Thirteen million American cheat on their spouses or live-in partners, not physically, but financially. According to a new survey from CreditCards.com, one in 20 people have either a credit card or a bank account that their spouse doesn't know anything about.
Fights over secret money seem to pop up all the time among business and entertainment celebrities. Last week, for example, former Apple CEO John Scully was sued by his ex-wife of 32 year who claims he was hiding $25 million in assets when they divorced. But what's interesting about the CreditCards/com survey, is that financial infidelity occurs at every income level.
According to the survey, forty-one percent of people have spent over $100 without their spouse's knowledge and 19 percent have spent more than $500. Men are more likely than women to cheat, according to the survey, which showed men are almost twice as likely as women to have spent more than $500 without alerting a spouse or a partner.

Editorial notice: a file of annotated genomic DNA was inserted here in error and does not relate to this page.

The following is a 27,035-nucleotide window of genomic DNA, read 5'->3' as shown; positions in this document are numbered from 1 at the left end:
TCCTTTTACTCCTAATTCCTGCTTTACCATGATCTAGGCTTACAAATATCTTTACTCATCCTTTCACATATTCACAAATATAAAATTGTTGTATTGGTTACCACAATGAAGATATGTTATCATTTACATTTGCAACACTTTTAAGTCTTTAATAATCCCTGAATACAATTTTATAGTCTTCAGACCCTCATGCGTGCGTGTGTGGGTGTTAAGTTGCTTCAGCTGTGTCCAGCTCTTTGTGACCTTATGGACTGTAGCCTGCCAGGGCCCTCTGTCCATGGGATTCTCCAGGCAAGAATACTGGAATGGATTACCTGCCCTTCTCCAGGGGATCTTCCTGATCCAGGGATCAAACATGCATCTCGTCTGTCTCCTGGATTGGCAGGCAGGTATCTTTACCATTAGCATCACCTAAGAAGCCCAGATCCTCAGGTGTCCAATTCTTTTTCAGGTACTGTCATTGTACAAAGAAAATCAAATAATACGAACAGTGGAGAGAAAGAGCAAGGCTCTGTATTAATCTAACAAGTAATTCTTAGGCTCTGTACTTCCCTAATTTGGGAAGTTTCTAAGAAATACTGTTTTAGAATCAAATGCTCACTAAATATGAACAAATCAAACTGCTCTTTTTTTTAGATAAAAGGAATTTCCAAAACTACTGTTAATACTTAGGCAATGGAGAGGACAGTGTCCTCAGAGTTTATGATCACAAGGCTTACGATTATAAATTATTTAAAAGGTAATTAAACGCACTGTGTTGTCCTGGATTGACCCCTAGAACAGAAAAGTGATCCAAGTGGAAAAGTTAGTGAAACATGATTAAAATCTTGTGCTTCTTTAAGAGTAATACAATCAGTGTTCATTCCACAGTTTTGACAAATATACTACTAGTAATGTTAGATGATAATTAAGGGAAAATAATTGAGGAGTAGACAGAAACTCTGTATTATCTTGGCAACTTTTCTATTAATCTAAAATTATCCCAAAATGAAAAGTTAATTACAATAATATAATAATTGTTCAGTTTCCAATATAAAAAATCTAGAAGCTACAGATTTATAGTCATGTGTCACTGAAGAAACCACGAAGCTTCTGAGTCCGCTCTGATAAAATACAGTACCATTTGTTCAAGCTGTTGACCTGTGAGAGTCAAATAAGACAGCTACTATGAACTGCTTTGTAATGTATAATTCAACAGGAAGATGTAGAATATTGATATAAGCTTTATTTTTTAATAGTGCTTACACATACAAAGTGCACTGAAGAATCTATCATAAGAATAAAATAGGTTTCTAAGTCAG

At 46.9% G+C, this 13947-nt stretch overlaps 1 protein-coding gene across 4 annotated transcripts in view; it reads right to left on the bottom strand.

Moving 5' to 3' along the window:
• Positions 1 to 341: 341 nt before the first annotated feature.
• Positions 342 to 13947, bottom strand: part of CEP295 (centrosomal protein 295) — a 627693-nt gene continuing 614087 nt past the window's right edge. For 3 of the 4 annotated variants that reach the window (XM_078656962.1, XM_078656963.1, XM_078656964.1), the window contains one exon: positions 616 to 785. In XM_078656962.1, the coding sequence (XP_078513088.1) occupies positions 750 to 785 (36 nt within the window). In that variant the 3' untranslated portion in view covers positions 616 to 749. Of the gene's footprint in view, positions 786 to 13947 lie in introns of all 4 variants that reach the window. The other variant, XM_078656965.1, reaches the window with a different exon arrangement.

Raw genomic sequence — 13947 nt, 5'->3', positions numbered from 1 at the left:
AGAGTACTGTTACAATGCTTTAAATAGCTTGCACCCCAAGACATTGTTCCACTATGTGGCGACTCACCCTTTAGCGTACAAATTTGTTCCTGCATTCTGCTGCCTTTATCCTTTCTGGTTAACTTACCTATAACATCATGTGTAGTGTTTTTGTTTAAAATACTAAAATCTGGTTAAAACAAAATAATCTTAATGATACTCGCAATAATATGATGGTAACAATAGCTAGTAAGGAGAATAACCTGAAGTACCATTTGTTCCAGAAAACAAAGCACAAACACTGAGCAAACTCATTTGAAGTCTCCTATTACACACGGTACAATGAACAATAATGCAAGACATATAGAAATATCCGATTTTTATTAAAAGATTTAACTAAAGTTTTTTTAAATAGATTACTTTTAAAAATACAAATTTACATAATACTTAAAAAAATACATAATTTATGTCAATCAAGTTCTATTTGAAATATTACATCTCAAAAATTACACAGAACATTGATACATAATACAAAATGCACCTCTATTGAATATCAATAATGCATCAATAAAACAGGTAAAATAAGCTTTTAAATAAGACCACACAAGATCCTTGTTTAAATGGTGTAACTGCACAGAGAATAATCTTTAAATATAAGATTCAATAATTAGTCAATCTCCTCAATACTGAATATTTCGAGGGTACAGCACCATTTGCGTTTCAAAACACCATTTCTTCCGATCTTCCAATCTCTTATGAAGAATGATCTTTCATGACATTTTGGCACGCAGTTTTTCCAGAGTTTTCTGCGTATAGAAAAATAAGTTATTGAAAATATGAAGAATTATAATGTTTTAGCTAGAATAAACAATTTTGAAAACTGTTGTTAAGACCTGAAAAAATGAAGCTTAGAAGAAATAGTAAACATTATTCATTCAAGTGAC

The middle class is most forgiving. Of all the income groups, they were most approving of a spouse or partner spending money without notifying the other. Just 24 percent of respondents in the survey said it is okay for a spouse to secretly spend $500.
Of course, it's easier than ever to pull off keeping an account secret with banks pushing consumers to drop the paper statements and receive monthly statements to their email inbox. Two income families are more likely to have separate accounts than families with a single income and that makes it less likely that information about spending is shared.